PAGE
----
Cases of doping in international sport increased by more than 13% in a year, the annual report the World Anti-Doping Agency (WADA) published on Thursday, revealed.
In Belgium on the other hand, a decrease of 26% was recorded, however Belgium nonetheless remains in the top 10 of countries most affected.
The document, focusing on 2017, turned up 1,804 cases of violations of anti-doping laws, against 1,595 in 2016, the Montreal-based agency states. These cases from 2017 concern 93 sports and affect 114 countries.
The agency study shows that Italy heads the list of countries most affected by the violations (171), followed by France (128) and the United States (103).
Brazil is in 4th position (84), just in front of Russia (82), which has just been excluded by WADA for four years from the main international sporting events for having given false information. The Russian anti-doping agency announced on Thursday its intention to contest the exclusion.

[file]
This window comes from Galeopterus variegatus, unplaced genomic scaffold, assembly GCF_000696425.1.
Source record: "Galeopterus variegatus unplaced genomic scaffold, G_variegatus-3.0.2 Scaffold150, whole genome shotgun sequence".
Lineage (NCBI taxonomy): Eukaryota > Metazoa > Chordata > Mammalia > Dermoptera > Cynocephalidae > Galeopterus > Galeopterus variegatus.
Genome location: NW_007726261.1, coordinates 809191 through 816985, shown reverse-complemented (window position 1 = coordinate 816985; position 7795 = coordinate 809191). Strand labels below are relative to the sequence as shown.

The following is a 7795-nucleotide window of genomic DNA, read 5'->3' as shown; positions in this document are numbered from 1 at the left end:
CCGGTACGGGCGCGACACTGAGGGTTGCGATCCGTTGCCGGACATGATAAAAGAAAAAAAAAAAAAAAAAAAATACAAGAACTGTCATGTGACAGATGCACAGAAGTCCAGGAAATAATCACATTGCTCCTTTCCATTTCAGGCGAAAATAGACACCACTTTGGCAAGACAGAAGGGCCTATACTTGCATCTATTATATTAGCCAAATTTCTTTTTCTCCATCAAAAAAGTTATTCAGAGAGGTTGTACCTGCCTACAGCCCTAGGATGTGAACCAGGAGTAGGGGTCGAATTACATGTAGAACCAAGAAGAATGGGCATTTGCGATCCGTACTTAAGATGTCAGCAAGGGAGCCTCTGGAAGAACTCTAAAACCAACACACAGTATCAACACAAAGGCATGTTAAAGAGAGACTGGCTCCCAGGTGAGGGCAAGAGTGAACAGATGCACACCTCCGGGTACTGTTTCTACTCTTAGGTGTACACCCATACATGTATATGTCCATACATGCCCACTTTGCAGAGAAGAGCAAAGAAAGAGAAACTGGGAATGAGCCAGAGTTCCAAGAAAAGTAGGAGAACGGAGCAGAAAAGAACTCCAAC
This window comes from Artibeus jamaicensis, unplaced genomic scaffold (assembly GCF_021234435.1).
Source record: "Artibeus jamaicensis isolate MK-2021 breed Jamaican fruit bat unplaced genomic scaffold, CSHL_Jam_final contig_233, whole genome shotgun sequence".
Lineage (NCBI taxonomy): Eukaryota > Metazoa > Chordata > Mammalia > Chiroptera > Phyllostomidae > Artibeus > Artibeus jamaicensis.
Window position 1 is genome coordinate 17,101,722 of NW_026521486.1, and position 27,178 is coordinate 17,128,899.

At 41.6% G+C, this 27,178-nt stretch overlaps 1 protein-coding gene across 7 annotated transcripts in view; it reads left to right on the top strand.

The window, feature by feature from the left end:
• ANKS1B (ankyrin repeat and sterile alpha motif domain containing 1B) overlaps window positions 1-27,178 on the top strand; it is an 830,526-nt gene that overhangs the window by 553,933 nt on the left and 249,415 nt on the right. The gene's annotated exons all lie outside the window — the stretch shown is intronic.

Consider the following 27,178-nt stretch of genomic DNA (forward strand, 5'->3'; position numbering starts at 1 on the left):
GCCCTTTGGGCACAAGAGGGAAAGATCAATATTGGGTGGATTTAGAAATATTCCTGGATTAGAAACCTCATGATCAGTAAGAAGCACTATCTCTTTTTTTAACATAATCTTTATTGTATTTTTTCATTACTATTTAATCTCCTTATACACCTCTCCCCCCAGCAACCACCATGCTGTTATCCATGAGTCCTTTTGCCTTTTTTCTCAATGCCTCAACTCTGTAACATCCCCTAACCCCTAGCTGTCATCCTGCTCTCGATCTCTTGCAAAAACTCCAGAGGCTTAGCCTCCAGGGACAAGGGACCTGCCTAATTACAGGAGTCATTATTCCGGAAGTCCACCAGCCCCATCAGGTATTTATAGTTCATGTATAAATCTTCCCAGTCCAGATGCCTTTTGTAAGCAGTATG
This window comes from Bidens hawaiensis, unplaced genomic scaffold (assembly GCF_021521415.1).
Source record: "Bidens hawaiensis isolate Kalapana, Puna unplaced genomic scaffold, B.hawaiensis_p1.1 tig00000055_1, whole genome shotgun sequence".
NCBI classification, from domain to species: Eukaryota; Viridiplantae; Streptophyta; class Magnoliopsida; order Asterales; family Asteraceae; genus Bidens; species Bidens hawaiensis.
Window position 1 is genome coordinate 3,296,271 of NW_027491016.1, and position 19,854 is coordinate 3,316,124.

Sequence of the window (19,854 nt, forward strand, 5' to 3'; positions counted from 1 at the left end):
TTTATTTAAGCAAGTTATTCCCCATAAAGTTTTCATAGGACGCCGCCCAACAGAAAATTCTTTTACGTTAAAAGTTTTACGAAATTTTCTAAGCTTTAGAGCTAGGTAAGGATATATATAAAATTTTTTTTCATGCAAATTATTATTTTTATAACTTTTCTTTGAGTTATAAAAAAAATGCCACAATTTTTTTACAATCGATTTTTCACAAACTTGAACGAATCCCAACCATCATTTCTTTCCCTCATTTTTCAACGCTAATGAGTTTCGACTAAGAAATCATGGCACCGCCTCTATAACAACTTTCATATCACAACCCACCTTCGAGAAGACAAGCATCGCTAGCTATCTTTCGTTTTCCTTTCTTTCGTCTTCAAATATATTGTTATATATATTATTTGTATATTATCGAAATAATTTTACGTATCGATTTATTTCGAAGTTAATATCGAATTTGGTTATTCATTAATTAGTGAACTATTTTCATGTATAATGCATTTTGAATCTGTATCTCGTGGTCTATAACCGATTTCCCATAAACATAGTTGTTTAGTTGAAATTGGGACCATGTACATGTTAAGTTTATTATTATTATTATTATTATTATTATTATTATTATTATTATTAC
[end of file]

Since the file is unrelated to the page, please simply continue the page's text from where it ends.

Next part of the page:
China (62), India (57), Belgium (54), Spain (52) and South Africa (43) complete the list of the ten nations most affected by doping in the world.
Sports in which the greatest number of violations were recorded are bodybuilding (266 cases), followed by athletics (242) and cycling (218). Football (78) and rugby (54) come 6th and 8th respectively.
In Belgium, 54 violations were reported, 19 fewer than in 2016 when the country came 5th in the rankings of countries most affected. Fifteen disciplines are involved. Bodybuilding is the most affected with 31 cases, way ahead of power lifting (5). Third place is occupied by tennis (3). Two violations were recorded in cycling, football and volleyball.
Of the 1,804 doping cases reported in 2017, the vast majority (1,459) were detected thanks to analysis results, the remainder coming from investigative and intelligence work without any detection of prohibited substances, WADA states.
“Inspections in and out of competition are key to the detection of doping, but recent events have shown that inquiries are playing an increasingly important part in the protection of clean sports people’s rights the world over,” the agency’s director general, Olivier Niggli, said.